The International Consumer Electronics Show (CES) 2013 wrapped up last week, and apart from 4K TVs (3D was so last year), there were many gesture-based products and services being showcased – including Leap Motion, a gesture add-on for iOS devices, and Intel’s perceptual computing.

The gesture-based products caught my attention more than the fancy TVs, since I had just bought a Kinect over the holidays. Not the Xbox gaming system, but only the Kinect sensor. I bought it along with a couple of books on hacking the Kinect, to get hands-on experience with non-gaming gestural user interfaces.

As I write this, I am using a classic WIMP (Windows Icons Menus Pointers) Graphical User Interface, while some of you reading this may be using touch-based interfaces on a smartphone or a tablet. Most of us have some exposure to gestural interfaces thanks to gaming systems like the Wii or XBox Kinect. The progression is headed towards interfaces that seem more natural to the user. Using a mouse is second nature to most of us, but if you observe someone using it for the first time, you will realize how unnatural it actually is. When iDevices made touch based interfaces common, parents started talking about how easy it was for their toddlers to use those devices, because it got more natural – if you want to move something to the left, you drag your finger to the left. Gestural interfaces take it a step further by taking third dimensional inputs from your body as well.

After installing the drivers and software, and connecting the Kinect, I started my attempt to control a Windows 7 computer using gestures. At the risk of oversimplifying it, my gestures were captured by the Kinect, and translated by the KinEmote software into movements on the screen. This allowed me to open programs like a browser, and browse websites, and close the browser when done, albeit with some difficulty.
Using the Kinect as a non-gaming Gestural User Interface Device (look closely at the bottom right panel to see my controlling gestures)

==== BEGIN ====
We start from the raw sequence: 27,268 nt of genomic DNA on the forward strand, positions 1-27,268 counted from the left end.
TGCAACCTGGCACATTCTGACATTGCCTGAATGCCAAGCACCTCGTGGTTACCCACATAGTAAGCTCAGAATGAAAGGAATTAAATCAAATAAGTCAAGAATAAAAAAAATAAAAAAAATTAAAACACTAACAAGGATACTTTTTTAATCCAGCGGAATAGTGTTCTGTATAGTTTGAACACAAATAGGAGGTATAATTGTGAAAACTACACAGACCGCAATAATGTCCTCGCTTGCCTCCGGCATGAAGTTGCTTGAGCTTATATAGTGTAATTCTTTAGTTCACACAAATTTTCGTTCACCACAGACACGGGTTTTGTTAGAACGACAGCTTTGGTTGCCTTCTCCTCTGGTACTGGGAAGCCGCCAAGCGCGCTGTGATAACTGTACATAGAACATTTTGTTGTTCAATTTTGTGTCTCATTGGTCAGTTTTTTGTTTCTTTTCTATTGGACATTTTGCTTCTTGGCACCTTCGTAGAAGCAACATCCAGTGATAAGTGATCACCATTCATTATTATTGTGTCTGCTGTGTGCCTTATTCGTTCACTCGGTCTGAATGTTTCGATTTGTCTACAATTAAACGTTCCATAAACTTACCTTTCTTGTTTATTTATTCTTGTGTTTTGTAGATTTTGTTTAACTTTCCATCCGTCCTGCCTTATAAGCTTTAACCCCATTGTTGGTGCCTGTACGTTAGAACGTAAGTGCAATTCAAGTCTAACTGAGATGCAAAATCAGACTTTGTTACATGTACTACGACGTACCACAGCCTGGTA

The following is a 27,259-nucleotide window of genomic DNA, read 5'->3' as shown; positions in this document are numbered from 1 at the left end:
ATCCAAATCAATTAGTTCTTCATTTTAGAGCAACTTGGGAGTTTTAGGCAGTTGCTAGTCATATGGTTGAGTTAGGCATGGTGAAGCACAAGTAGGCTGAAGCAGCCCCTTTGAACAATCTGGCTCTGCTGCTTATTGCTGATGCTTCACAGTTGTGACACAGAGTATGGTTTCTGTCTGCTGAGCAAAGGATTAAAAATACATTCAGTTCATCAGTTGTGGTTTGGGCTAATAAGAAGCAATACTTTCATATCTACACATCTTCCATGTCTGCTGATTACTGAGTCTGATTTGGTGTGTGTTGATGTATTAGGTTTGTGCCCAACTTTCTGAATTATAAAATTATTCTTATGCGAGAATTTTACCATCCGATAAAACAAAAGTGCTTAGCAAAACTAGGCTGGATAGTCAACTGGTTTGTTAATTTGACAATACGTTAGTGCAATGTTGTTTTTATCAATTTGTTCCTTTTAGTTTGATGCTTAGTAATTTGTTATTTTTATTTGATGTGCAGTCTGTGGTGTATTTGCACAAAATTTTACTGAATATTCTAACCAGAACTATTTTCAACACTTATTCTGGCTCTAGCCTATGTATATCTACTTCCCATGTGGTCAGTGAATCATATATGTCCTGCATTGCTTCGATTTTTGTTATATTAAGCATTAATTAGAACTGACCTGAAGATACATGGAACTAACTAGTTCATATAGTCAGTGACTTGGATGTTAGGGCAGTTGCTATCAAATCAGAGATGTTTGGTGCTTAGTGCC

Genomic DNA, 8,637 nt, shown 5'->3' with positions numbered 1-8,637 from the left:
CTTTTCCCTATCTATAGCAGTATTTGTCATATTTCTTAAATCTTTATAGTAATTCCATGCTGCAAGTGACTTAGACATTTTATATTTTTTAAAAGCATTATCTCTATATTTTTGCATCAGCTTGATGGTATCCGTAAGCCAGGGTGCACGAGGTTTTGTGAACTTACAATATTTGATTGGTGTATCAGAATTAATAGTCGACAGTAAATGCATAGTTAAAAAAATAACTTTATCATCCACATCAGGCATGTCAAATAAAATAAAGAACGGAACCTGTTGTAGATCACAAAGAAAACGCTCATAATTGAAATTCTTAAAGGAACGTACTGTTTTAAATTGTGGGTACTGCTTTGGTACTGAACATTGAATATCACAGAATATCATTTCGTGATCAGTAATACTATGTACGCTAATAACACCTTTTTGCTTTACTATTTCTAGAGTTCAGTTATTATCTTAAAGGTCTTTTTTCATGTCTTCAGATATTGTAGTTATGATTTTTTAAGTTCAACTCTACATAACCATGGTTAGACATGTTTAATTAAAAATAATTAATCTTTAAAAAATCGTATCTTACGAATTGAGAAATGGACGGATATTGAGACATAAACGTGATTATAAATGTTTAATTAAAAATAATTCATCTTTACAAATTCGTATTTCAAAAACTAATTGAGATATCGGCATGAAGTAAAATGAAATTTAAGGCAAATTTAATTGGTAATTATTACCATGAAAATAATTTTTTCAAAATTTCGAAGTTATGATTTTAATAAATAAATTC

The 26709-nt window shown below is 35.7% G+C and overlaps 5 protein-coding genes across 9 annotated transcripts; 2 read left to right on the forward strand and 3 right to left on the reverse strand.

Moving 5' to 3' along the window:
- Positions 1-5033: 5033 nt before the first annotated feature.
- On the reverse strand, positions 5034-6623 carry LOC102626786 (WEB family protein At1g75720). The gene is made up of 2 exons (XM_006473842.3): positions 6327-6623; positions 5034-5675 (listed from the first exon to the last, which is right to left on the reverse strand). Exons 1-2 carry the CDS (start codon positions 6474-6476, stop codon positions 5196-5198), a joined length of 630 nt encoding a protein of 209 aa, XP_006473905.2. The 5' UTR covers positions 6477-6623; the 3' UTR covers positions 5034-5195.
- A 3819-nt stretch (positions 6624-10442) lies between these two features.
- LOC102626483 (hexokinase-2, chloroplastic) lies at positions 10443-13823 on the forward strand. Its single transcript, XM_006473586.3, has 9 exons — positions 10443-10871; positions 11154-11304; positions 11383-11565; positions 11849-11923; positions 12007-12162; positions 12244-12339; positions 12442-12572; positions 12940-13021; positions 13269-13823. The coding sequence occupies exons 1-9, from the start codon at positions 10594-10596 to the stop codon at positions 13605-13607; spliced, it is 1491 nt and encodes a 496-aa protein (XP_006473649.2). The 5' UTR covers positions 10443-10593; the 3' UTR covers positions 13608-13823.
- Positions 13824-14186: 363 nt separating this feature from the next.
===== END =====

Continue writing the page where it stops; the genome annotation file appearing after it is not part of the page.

Here are a few user experience implications that I became conscious of after experimenting with this non-gaming gestural user interface setup:

  • The mindset of users using gestures for tasks is very different from the gaming mindset. The gestural user interface should meet a need and be useful instead of being there for the “wow factor”.
  • Just as touch user interfaces had to be bigger than traditional desktop targets, gesture-based interfaces also need to be more accommodating. When using gestures from a few feet away, make it easier for users by making targets bigger and well-spaced.
  • While gestural interactions have many similarities to touch interactions, one added complication is the need to distinguish between intentional and non-intentional gestures (not intended for interaction like covering a sneeze). Factor this in while designing the gestural user interface, by defining a certain gesture to initiate interaction, and confirming destructive actions like closing a window.
  • Follow conventions that are being created for gestural user interface. For instance, waving is a common way to engage with the device or system
  • Give users ongoing feedback so they know that the device is seeing and recognizing their gestures.
  • Gestures should be logical and meet users’ mental model – for instance, moving their hand to the left to scroll to the left, and other corresponding gestures for scrolling right, up and down.
  • Don’t make users switch between gestures and touch or mouse/keyboard – it makes the task inefficient.
  • As with any user-centered design process, test and iterate. Test early and often in the expected context of use, including the environment, distance between the screen and users, and screen size.
  • Offer a short introductory tutorial to show gestures and what they do. As always, give users the option to skip it and get back to it later.
  • Gesturing over a prolonged period of time can be physically uncomfortable and tiring. Add frustration to the mix if gestures are not correctly recognized, and it is easy to see why users may give up after the novelty wears off.  

 There are many more uses for devices like the Kinect outside of controlling computers which range from the fun Coke Dance Vending Machine (video), to the calming yet engaging application at a children’s cancer center (video), to people using it to control their media centers (video).

From a User Experience design perspective, touch and gestural interfaces are relatively new and there is a lot to be learnt. If you’re interested in the user experience aspects of gestural devices like the Kinect, a good starting point is the Kinect for Windows Human Interface Guidelines (PDF, 7Mb). Another useful resource is the more detailed, in-depth book Brave NUI World: Designing Natural User Interfaces for Touch and Gesture by Daniel Wigdor, Dennis Wixon.